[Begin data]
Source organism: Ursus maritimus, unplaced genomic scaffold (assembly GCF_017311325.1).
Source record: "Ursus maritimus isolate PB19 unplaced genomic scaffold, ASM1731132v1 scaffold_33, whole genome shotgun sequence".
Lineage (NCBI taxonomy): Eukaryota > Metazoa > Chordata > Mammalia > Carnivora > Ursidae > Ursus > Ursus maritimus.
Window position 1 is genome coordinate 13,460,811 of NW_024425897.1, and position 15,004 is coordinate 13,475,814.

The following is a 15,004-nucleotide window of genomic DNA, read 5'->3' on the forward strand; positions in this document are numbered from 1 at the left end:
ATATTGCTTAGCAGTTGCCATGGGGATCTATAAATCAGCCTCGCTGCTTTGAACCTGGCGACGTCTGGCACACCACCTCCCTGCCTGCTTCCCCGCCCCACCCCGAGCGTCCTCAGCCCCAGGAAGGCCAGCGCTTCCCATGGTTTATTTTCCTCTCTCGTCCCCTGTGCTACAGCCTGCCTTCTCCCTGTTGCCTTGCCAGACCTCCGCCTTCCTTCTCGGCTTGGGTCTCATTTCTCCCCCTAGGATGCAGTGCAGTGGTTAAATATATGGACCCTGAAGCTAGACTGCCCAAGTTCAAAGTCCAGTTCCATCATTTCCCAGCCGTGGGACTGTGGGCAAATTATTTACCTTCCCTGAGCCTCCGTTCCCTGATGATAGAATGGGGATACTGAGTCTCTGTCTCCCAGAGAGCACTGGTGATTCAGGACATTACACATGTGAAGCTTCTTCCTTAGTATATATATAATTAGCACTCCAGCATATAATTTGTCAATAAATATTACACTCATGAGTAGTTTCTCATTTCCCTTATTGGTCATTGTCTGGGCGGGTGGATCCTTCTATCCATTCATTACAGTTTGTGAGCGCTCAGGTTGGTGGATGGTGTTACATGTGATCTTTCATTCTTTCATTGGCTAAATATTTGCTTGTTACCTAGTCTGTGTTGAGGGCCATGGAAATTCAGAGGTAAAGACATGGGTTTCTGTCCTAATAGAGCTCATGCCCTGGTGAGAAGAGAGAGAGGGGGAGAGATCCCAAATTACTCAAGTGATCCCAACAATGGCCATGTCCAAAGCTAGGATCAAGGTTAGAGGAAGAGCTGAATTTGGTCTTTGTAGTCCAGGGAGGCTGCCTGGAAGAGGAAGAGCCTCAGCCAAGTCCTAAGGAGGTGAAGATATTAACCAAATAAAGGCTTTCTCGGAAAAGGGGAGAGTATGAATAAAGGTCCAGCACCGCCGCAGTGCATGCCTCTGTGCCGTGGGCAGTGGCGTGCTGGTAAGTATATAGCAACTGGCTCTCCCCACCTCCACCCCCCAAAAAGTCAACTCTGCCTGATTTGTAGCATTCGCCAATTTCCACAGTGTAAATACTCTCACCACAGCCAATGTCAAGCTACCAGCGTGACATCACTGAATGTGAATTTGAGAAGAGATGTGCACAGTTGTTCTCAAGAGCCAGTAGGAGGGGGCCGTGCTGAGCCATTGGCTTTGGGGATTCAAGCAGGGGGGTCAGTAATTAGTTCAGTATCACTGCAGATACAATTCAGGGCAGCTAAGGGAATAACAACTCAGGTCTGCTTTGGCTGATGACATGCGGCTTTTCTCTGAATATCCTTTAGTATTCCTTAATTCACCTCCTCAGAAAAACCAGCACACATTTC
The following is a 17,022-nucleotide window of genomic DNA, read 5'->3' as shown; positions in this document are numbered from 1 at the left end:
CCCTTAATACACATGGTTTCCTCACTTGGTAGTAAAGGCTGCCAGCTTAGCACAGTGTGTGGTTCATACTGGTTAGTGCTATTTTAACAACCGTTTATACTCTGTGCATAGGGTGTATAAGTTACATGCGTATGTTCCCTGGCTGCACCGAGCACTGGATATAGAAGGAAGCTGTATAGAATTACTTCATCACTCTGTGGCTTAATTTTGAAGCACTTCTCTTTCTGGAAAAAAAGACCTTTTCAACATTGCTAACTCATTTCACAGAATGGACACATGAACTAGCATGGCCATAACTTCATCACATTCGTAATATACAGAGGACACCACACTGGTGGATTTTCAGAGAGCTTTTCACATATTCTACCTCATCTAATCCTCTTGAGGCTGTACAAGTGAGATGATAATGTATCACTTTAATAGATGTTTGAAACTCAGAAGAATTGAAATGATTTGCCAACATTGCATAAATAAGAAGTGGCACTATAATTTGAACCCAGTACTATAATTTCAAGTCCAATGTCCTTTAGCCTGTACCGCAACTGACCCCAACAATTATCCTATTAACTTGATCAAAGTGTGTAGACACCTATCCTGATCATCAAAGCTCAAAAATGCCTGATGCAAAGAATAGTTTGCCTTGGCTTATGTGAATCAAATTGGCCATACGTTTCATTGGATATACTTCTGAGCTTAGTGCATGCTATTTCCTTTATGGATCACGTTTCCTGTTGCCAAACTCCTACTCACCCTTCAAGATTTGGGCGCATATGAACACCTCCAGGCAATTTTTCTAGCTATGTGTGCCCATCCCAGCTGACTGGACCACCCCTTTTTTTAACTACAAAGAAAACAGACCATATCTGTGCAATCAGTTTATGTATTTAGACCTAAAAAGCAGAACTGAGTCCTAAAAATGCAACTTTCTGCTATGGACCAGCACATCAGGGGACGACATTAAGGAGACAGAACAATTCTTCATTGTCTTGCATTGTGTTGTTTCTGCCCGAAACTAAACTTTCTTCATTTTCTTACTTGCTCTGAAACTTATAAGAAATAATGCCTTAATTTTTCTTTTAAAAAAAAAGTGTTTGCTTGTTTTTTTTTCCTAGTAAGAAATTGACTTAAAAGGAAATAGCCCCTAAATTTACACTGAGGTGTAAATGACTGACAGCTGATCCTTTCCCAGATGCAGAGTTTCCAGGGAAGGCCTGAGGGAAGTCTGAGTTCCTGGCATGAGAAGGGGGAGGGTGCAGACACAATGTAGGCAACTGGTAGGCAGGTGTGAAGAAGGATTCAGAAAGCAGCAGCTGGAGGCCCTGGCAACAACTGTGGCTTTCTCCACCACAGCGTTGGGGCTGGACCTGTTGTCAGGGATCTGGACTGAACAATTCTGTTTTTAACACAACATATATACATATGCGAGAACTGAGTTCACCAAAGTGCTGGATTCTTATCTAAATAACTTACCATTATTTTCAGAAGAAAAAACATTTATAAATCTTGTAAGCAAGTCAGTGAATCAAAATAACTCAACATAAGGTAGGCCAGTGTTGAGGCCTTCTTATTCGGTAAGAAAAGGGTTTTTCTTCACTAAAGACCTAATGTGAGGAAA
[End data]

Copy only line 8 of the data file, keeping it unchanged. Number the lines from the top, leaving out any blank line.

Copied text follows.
CCCTTAATACACATGGTTTCCTCACTTGGTAGTAAAGGCTGCCAGCTTAGCACAGTGTGTGGTTCATACTGGTTAGTGCTATTTTAACAACCGTTTATACTCTGTGCATAGGGTGTATAAGTTACATGCGTATGTTCCCTGGCTGCACCGAGCACTGGATATAGAAGGAAGCTGTATAGAATTACTTCATCACTCTGTGGCTTAATTTTGAAGCACTTCTCTTTCTGGAAAAAAAGACCTTTTCAACATTGCTAACTCATTTCACAGAATGGACACATGAACTAGCATGGCCATAACTTCATCACATTCGTAATATACAGAGGACACCACACTGGTGGATTTTCAGAGAGCTTTTCACATATTCTACCTCATCTAATCCTCTTGAGGCTGTACAAGTGAGATGATAATGTATCACTTTAATAGATGTTTGAAACTCAGAAGAATTGAAATGATTTGCCAACATTGCATAAATAAGAAGTGGCACTATAATTTGAACCCAGTACTATAATTTCAAGTCCAATGTCCTTTAGCCTGTACCGCAACTGACCCCAACAATTATCCTATTAACTTGATCAAAGTGTGTAGACACCTATCCTGATCATCAAAGCTCAAAAATGCCTGATGCAAAGAATAGTTTGCCTTGGCTTATGTGAATCAAATTGGCCATACGTTTCATTGGATATACTTCTGAGCTTAGTGCATGCTATTTCCTTTATGGATCACGTTTCCTGTTGCCAAACTCCTACTCACCCTTCAAGATTTGGGCGCATATGAACACCTCCAGGCAATTTTTCTAGCTATGTGTGCCCATCCCAGCTGACTGGACCACCCCTTTTTTTAACTACAAAGAAAACAGACCATATCTGTGCAATCAGTTTATGTATTTAGACCTAAAAAGCAGAACTGAGTCCTAAAAATGCAACTTTCTGCTATGGACCAGCACATCAGGGGACGACATTAAGGAGACAGAACAATTCTTCATTGTCTTGCATTGTGTTGTTTCTGCCCGAAACTAAACTTTCTTCATTTTCTTACTTGCTCTGAAACTTATAAGAAATAATGCCTTAATTTTTCTTTTAAAAAAAAAGTGTTTGCTTGTTTTTTTTTCCTAGTAAGAAATTGACTTAAAAGGAAATAGCCCCTAAATTTACACTGAGGTGTAAATGACTGACAGCTGATCCTTTCCCAGATGCAGAGTTTCCAGGGAAGGCCTGAGGGAAGTCTGAGTTCCTGGCATGAGAAGGGGGAGGGTGCAGACACAATGTAGGCAACTGGTAGGCAGGTGTGAAGAAGGATTCAGAAAGCAGCAGCTGGAGGCCCTGGCAACAACTGTGGCTTTCTCCACCACAGCGTTGGGGCTGGACCTGTTGTCAGGGATCTGGACTGAACAATTCTGTTTTTAACACAACATATATACATATGCGAGAACTGAGTTCACCAAAGTGCTGGATTCTTATCTAAATAACTTACCATTATTTTCAGAAGAAAAAACATTTATAAATCTTGTAAGCAAGTCAGTGAATCAAAATAACTCAACATAAGGTAGGCCAGTGTTGAGGCCTTCTTATTCGGTAAGAAAAGGGTTTTTCTTCACTAAAGACCTAATGTGAGGAAA